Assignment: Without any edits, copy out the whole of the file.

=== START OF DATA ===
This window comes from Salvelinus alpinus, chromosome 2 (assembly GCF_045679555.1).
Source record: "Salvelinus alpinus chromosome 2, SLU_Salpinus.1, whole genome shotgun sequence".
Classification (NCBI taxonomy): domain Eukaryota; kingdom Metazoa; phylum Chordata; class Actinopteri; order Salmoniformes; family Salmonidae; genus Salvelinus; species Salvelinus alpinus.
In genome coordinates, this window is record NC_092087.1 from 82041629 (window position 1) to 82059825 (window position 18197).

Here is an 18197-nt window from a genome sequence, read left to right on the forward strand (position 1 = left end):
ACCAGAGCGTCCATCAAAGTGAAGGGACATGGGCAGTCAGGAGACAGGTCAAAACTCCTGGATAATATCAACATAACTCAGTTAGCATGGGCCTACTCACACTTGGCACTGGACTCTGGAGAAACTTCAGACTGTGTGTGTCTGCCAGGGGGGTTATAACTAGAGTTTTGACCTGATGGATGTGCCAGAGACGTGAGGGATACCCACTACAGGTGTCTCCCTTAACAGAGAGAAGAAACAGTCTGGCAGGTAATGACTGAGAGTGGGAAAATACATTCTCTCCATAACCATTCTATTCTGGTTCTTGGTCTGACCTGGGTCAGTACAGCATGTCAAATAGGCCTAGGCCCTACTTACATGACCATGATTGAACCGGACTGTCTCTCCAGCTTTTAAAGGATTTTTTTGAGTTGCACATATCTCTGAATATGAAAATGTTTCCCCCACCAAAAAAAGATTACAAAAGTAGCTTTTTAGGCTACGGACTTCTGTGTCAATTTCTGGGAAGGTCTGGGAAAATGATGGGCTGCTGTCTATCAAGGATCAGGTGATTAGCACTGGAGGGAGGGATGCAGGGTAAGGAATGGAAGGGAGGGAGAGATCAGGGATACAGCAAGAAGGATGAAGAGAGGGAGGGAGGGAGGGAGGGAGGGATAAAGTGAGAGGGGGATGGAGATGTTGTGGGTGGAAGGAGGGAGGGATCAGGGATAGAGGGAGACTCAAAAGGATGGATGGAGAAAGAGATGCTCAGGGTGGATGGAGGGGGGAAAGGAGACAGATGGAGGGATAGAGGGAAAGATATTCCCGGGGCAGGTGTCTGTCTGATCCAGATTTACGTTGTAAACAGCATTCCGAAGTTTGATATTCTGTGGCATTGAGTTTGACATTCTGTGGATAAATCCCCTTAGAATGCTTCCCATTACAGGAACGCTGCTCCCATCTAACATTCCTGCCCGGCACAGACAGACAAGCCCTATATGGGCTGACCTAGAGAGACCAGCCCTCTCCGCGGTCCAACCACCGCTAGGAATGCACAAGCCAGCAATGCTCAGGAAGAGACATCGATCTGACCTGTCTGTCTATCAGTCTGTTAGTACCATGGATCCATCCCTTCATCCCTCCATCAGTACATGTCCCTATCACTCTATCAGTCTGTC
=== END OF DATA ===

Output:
This window comes from Salvelinus alpinus, chromosome 2 (assembly GCF_045679555.1).
Source record: "Salvelinus alpinus chromosome 2, SLU_Salpinus.1, whole genome shotgun sequence".
Classification (NCBI taxonomy): domain Eukaryota; kingdom Metazoa; phylum Chordata; class Actinopteri; order Salmoniformes; family Salmonidae; genus Salvelinus; species Salvelinus alpinus.
In genome coordinates, this window is record NC_092087.1 from 82041629 (window position 1) to 82059825 (window position 18197).

Here is an 18197-nt window from a genome sequence, read left to right on the forward strand (position 1 = left end):
ACCAGAGCGTCCATCAAAGTGAAGGGACATGGGCAGTCAGGAGACAGGTCAAAACTCCTGGATAATATCAACATAACTCAGTTAGCATGGGCCTACTCACACTTGGCACTGGACTCTGGAGAAACTTCAGACTGTGTGTGTCTGCCAGGGGGGTTATAACTAGAGTTTTGACCTGATGGATGTGCCAGAGACGTGAGGGATACCCACTACAGGTGTCTCCCTTAACAGAGAGAAGAAACAGTCTGGCAGGTAATGACTGAGAGTGGGAAAATACATTCTCTCCATAACCATTCTATTCTGGTTCTTGGTCTGACCTGGGTCAGTACAGCATGTCAAATAGGCCTAGGCCCTACTTACATGACCATGATTGAACCGGACTGTCTCTCCAGCTTTTAAAGGATTTTTTTGAGTTGCACATATCTCTGAATATGAAAATGTTTCCCCCACCAAAAAAAGATTACAAAAGTAGCTTTTTAGGCTACGGACTTCTGTGTCAATTTCTGGGAAGGTCTGGGAAAATGATGGGCTGCTGTCTATCAAGGATCAGGTGATTAGCACTGGAGGGAGGGATGCAGGGTAAGGAATGGAAGGGAGGGAGAGATCAGGGATACAGCAAGAAGGATGAAGAGAGGGAGGGAGGGAGGGAGGGAGGGATAAAGTGAGAGGGGGATGGAGATGTTGTGGGTGGAAGGAGGGAGGGATCAGGGATAGAGGGAGACTCAAAAGGATGGATGGAGAAAGAGATGCTCAGGGTGGATGGAGGGGGGAAAGGAGACAGATGGAGGGATAGAGGGAAAGATATTCCCGGGGCAGGTGTCTGTCTGATCCAGATTTACGTTGTAAACAGCATTCCGAAGTTTGATATTCTGTGGCATTGAGTTTGACATTCTGTGGATAAATCCCCTTAGAATGCTTCCCATTACAGGAACGCTGCTCCCATCTAACATTCCTGCCCGGCACAGACAGACAAGCCCTATATGGGCTGACCTAGAGAGACCAGCCCTCTCCGCGGTCCAACCACCGCTAGGAATGCACAAGCCAGCAATGCTCAGGAAGAGACATCGATCTGACCTGTCTGTCTATCAGTCTGTTAGTACCATGGATCCATCCCTTCATCCCTCCATCAGTACATGTCCCTATCACTCTATCAGTCTGTC